Independent theta phase coding accounts for CA1 population sequences and enables flexible remapping

  1. Angus Chadwick
  2. Mark CW van Rossum
  3. Matthew F Nolan  Is a corresponding author
  1. University of Edinburgh, United Kingdom


Hippocampal place cells encode an animal's past, current, and future location through sequences of action potentials generated within each cycle of the network theta rhythm. These sequential representations have been suggested to result from temporally coordinated synaptic interactions within and between cell assemblies. Instead, we find through simulations and analysis of experimental data that rate and phase coding in independent neurons is sufficient to explain the organization of CA1 population activity during theta states. We show that CA1 population activity can be described as an evolving traveling wave that exhibits phase coding, rate coding, spike sequences and that generates an emergent population theta rhythm. We identify measures of global remapping and intracellular theta dynamics as critical for distinguishing mechanisms for pacemaking and coordination of sequential population activity. Our analysis suggests that, unlike synaptically coupled assemblies, independent neurons flexibly generate sequential population activity within the duration of a single theta cycle.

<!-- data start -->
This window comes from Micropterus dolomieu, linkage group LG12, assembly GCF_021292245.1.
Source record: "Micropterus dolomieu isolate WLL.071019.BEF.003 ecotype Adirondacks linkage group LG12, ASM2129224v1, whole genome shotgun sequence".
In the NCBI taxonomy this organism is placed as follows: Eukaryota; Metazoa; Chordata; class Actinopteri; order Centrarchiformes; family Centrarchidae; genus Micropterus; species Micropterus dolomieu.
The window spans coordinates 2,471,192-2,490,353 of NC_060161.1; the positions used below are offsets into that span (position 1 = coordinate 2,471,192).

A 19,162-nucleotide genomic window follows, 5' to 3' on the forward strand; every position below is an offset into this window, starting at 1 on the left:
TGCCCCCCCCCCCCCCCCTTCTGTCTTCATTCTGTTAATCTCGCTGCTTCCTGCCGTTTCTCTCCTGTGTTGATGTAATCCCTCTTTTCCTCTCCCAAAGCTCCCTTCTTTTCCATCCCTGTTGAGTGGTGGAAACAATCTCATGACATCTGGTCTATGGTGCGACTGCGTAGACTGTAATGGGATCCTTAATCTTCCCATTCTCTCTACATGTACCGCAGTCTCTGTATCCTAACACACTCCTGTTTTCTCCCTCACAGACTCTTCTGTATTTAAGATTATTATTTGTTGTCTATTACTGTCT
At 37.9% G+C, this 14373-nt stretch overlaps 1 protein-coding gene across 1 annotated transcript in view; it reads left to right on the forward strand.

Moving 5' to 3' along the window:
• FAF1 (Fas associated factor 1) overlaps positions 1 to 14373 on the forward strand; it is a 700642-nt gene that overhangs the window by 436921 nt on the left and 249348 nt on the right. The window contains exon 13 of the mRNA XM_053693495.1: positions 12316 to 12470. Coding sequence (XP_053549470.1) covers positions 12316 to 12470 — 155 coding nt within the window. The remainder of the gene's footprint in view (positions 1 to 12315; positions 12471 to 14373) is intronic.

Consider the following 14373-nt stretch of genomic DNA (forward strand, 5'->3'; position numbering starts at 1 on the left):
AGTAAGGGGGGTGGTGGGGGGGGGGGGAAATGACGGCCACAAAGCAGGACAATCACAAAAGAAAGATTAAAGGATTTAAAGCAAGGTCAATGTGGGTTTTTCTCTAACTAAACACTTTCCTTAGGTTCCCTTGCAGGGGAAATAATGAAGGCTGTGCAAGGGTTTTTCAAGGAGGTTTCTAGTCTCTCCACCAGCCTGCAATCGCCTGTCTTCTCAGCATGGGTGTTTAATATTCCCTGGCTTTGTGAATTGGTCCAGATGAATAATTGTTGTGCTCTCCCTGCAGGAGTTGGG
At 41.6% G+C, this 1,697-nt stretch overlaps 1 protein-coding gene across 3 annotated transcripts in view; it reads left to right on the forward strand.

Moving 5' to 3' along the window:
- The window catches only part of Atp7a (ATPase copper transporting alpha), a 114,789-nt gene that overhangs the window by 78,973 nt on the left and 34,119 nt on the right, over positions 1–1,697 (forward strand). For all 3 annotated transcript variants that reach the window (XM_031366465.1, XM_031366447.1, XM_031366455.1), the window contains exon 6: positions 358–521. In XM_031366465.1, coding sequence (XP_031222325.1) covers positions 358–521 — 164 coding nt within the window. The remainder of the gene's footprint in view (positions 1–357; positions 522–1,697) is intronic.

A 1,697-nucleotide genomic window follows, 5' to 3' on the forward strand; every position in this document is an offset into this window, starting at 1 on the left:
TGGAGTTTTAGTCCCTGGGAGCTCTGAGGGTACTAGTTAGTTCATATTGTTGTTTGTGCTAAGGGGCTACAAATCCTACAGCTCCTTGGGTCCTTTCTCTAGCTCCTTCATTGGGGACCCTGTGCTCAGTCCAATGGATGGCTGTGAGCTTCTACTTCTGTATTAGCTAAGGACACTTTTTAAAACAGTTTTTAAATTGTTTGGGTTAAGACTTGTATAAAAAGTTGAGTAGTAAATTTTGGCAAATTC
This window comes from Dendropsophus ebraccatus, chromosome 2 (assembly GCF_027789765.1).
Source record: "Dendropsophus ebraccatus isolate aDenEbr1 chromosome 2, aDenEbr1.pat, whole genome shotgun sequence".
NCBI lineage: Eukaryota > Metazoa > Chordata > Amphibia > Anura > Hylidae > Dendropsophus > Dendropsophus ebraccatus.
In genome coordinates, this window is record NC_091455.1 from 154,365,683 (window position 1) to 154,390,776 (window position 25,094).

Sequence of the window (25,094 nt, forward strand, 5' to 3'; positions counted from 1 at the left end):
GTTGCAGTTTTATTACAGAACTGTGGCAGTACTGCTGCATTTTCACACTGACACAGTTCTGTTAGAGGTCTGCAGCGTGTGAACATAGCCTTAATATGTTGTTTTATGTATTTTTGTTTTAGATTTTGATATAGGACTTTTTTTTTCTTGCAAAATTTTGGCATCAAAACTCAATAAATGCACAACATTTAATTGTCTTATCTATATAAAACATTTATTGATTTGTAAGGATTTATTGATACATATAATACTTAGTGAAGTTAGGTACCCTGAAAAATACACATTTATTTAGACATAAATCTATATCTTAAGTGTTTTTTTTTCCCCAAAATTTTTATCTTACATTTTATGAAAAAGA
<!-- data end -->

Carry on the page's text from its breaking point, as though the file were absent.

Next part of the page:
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When we explore a new place, we naturally create a mental map of the location as we go. This mental map is stored in a region of the brain called the hippocampus, which contains cells called place cells. These cells can carry information about our past, present, and future location in the form of electrical signals. They connect to each other to form networks and it has been proposed that these connections can store the information needed for the mental maps.

Real-time maps are represented in the information carried by the electrical signals themselves. A physical location is specified by the individual place cell that is activated, and by the timing of the electrical signal it produces relative to a ‘brain wave’ called the theta rhythm. Brain waves are patterns of electrical signals activated in sets of brain cells and the theta rhythm is produced in the hippocampus of an animal as it explores its surroundings.